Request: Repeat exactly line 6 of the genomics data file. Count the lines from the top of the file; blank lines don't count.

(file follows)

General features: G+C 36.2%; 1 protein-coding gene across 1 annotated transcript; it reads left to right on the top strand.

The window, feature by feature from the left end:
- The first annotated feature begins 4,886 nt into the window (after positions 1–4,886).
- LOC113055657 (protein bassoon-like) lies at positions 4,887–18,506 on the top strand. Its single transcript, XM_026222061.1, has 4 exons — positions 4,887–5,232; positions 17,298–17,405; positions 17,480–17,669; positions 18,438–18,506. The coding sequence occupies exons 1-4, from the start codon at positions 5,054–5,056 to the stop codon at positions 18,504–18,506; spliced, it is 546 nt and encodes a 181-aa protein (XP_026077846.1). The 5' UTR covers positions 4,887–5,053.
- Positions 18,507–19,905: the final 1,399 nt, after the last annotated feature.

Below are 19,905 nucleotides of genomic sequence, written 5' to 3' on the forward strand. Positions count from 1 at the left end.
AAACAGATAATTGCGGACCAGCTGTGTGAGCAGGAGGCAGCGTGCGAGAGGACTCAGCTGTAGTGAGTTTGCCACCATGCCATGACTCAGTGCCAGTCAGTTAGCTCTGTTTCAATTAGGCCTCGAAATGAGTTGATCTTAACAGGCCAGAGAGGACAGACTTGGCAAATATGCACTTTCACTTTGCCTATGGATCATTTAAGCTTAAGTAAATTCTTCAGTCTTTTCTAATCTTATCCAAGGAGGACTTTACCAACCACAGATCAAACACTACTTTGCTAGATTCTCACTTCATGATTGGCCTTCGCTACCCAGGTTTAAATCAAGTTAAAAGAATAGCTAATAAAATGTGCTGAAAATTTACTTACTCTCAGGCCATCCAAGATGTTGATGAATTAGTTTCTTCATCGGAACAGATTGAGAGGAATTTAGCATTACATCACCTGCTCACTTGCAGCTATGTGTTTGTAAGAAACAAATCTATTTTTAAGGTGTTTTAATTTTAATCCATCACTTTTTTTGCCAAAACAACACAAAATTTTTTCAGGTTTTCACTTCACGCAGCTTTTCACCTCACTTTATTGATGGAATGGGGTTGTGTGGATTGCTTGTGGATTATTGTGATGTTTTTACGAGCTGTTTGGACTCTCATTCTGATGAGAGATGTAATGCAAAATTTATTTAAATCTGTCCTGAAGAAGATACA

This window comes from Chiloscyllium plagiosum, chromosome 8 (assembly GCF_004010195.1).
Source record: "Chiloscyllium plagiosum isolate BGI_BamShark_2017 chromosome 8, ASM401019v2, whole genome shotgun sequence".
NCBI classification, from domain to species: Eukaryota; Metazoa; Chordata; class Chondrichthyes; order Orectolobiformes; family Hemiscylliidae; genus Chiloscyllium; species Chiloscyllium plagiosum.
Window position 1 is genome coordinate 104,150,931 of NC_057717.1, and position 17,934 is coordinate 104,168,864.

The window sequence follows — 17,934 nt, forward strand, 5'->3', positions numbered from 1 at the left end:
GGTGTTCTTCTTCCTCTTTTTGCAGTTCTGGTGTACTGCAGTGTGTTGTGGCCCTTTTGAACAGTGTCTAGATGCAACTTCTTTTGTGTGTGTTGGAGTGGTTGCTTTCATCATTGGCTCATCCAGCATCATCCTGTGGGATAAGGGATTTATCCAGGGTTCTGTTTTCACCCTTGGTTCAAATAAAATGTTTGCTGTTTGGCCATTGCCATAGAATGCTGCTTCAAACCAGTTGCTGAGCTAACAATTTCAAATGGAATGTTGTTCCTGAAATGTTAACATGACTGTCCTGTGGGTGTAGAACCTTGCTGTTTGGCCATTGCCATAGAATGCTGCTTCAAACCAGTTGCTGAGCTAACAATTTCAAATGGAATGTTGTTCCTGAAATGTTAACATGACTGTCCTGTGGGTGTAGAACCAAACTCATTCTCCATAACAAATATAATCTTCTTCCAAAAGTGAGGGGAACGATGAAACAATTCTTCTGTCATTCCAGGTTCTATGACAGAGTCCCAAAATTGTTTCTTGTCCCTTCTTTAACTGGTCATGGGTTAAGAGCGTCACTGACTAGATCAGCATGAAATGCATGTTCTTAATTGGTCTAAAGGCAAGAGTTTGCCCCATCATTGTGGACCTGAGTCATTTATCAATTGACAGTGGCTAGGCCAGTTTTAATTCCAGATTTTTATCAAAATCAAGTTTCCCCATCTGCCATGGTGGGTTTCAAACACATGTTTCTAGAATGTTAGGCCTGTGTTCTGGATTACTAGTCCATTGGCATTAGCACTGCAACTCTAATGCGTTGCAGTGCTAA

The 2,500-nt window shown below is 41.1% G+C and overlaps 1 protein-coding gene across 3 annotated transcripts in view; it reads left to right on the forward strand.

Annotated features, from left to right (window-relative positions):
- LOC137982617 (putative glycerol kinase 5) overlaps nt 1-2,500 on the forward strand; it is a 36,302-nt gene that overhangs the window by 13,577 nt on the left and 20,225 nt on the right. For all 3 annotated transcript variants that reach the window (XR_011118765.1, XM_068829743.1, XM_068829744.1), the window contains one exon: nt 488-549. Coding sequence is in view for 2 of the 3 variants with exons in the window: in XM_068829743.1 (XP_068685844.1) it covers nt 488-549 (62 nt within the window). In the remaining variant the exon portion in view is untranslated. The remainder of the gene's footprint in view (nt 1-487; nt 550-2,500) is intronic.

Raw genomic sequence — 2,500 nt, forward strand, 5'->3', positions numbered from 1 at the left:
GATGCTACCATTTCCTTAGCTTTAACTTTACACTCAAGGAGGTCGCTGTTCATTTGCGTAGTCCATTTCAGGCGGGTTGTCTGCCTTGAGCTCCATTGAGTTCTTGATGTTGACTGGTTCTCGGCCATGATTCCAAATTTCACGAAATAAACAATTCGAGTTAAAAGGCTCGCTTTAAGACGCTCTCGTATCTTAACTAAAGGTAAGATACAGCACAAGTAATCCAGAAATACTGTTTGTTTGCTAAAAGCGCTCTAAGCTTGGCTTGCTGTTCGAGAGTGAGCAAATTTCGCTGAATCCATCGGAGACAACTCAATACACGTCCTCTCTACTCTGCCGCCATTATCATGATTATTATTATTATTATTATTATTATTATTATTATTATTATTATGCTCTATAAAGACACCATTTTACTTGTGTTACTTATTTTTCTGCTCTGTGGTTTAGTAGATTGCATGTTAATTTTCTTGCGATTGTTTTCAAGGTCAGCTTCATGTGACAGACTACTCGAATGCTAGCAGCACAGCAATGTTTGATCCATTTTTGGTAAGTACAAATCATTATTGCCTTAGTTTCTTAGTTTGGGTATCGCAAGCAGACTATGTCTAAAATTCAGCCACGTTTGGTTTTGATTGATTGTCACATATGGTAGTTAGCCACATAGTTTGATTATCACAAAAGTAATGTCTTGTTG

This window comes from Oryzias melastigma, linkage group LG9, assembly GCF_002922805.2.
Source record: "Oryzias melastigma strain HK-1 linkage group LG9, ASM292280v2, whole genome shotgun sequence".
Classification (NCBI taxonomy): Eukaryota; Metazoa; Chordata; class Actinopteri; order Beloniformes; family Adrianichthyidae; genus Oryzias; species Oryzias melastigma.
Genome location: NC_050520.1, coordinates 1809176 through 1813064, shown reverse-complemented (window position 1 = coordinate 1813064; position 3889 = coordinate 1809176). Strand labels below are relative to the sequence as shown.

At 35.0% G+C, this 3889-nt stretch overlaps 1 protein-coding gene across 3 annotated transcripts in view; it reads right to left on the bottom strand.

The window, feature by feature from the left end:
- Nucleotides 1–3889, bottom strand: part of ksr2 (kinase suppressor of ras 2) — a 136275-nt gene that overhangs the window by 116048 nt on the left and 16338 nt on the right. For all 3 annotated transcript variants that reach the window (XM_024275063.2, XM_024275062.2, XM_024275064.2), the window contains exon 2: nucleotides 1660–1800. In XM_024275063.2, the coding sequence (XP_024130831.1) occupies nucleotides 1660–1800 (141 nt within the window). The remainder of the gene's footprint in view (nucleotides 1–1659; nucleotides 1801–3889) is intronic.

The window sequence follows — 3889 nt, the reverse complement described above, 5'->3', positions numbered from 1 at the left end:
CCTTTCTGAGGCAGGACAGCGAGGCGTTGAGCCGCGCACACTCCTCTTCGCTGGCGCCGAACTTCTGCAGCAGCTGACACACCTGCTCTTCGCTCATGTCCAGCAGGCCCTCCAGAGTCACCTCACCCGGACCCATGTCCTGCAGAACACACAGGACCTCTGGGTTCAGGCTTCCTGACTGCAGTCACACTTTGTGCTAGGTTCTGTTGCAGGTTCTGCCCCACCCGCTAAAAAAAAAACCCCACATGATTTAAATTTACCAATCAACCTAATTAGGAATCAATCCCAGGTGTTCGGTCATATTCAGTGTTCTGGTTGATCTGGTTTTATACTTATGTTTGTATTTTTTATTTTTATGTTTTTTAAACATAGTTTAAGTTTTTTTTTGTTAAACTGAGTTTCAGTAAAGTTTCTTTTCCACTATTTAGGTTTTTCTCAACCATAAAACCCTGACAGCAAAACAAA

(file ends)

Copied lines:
Below are 19,905 nucleotides of genomic sequence, written 5' to 3' on the forward strand. Positions count from 1 at the left end.